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Heat stress alters hemodynamic responses during the Valsalva maneuver

By Scott L. Davis and Craig G. Crandall


The Valsalva maneuver can be used as a noninvasive index of autonomic control of blood pressure and heart rate. The purpose of this investigation was to test the hypothesis that sympathetic mediated vasoconstriction, as referenced by hemodynamic responses during late phase II (phase IIb) of the Valsalva maneuver, is inhibited during whole body heating. Seven individuals (5 men, 2 women) performed three Valsalva maneuvers (each at a 30-mmHg expiratory pressure for 15 s) during normothermia and again during whole body heating (increase sublingual temperature ∼0.8°C via water-perfused suit). Each Valsalva maneuver was separated by a minimum of 5 min. Beat-to-beat mean arterial blood pressure (MAP) and heart rate were measured during each Valsalva maneuver, and responses for each phase were averaged across the three Valsalva maneuvers for both thermal conditions. Baseline MAP was not significantly different between normothermic (88 ± 11 mmHg) and heat stress (84 ± 9 mmHg) conditions. The change in MAP (ΔMAP) relative to pre-Valsalva MAP during phases IIa and IIb was significantly lower during heat stress (IIa = −20 ± 8 mmHg; IIb = −13 ± 7 mmHg) compared with normothermia (IIa = −1 ± 15 mmHg; IIb = 3 ± 13 mmHg). ΔMAP from pre-Valsalva baseline during phase IV was significantly higher during heat stress (25 ± 10 mmHg) compared with normothermia (8 ± 9 mmHg). Counter to the proposed hypothesis, the increase in MAP from the end of phase IIa to the end of phase IIb during heat stress was not attenuated. Conversely, this increase in MAP tended to be greater during heat stress relative to normothermia (P = 0.06), suggesting that sympathetic activation may be elevated during this phase of the Valsalva while heat stressed. These data show that heat stress does not attenuate this index of vasoconstrictor responsiveness during the Valsalva maneuver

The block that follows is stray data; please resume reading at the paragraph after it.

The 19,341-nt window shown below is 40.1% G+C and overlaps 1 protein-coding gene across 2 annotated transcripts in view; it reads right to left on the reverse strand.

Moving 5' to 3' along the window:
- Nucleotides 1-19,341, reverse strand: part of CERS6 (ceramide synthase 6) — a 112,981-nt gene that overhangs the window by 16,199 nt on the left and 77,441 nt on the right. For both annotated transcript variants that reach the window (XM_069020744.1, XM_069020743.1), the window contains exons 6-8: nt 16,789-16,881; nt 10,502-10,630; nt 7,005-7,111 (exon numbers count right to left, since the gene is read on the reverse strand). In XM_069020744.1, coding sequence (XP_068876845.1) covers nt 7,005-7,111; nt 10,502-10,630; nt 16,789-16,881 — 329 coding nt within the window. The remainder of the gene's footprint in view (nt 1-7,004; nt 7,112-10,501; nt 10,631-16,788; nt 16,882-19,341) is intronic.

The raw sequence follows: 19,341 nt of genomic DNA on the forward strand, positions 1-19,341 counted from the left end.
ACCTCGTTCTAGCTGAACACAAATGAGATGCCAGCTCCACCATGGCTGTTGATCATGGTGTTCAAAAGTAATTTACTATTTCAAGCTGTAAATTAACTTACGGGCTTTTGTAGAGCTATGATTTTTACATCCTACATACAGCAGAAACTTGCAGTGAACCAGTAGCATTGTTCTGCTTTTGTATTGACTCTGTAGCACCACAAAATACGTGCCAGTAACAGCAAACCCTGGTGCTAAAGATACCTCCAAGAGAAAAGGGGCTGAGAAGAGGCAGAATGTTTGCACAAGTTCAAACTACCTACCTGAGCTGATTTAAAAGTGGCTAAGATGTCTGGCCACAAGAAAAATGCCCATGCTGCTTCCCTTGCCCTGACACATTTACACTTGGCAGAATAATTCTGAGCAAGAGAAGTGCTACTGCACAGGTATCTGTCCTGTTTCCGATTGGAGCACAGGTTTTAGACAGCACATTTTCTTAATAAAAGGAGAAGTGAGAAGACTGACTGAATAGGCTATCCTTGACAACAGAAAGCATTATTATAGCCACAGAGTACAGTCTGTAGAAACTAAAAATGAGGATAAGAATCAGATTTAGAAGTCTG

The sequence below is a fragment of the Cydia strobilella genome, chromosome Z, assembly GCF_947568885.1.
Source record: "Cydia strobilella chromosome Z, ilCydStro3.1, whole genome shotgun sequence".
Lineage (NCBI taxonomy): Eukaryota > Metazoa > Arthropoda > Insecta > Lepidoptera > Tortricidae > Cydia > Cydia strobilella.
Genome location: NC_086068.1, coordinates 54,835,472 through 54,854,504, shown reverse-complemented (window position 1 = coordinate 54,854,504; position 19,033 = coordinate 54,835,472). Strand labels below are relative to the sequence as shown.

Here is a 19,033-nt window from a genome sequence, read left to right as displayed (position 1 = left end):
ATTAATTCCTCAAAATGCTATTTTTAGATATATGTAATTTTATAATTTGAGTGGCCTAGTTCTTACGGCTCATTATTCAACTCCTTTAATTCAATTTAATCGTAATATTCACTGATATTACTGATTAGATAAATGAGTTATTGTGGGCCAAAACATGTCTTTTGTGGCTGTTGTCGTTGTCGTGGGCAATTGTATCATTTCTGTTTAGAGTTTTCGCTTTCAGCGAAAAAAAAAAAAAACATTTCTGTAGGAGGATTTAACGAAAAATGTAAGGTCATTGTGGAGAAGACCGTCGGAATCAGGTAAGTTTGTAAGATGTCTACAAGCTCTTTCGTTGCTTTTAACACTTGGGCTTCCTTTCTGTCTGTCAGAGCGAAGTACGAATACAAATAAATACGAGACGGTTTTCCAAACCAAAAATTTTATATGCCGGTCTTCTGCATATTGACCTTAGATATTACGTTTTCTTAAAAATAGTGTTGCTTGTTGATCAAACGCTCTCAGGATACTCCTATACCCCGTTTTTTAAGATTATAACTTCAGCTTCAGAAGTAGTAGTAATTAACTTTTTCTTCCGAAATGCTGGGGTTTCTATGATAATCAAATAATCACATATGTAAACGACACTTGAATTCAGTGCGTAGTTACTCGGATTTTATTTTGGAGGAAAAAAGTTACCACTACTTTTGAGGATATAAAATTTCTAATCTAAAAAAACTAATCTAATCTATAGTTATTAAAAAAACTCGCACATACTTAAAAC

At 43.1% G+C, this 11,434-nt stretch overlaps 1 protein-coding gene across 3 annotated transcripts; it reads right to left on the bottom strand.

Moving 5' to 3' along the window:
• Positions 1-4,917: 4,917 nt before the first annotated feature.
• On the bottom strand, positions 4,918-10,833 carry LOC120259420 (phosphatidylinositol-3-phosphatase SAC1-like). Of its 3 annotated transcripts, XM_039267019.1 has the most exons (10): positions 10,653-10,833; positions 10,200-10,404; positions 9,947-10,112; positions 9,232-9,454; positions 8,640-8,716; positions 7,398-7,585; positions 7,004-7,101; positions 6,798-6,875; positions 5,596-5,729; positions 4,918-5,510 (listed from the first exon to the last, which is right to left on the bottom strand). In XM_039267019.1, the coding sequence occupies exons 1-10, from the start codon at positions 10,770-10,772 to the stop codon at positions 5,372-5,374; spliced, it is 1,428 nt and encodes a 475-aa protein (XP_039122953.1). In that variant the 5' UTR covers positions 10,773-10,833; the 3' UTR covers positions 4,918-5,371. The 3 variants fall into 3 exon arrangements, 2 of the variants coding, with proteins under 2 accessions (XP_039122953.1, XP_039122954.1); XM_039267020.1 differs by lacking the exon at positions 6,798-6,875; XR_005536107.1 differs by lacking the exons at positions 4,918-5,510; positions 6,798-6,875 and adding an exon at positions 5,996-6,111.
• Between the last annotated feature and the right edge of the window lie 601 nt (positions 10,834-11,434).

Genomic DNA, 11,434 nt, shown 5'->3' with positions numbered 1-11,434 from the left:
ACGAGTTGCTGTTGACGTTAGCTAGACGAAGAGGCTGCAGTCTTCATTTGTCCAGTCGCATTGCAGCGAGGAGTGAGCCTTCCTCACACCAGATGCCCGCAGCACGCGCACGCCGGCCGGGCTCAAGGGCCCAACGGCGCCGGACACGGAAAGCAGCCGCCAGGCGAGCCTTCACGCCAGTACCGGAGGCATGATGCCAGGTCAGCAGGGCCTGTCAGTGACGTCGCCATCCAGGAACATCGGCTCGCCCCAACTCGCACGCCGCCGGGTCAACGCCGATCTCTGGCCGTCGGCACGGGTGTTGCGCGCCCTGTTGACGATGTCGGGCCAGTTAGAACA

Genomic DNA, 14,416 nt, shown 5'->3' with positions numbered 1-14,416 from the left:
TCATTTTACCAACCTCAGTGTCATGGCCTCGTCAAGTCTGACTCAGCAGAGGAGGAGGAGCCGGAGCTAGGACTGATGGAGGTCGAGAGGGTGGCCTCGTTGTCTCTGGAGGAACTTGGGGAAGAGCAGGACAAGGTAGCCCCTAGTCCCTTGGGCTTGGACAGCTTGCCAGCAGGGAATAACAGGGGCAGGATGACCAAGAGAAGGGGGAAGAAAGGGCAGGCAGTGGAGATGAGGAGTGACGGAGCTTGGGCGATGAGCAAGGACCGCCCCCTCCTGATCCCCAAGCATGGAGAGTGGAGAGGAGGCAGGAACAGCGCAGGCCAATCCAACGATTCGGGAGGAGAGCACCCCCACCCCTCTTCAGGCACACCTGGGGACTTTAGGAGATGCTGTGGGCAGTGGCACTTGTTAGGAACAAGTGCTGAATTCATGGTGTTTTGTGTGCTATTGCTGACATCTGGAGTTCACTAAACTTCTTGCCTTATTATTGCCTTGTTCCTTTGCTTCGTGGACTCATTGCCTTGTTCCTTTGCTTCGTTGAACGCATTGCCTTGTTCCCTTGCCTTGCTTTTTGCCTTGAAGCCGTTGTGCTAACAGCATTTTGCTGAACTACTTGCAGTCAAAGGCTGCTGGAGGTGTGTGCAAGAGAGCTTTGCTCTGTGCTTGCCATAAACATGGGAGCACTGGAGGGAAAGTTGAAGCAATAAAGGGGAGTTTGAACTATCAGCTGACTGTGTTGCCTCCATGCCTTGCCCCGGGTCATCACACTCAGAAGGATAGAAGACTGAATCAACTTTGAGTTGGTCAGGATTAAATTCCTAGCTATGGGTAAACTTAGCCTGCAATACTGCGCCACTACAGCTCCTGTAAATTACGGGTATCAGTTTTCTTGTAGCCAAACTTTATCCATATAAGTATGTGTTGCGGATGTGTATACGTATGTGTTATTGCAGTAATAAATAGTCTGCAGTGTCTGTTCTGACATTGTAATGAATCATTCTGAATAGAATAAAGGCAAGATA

Topics: Articles
Publisher: American Physiological Society
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Provided by: PubMed Central
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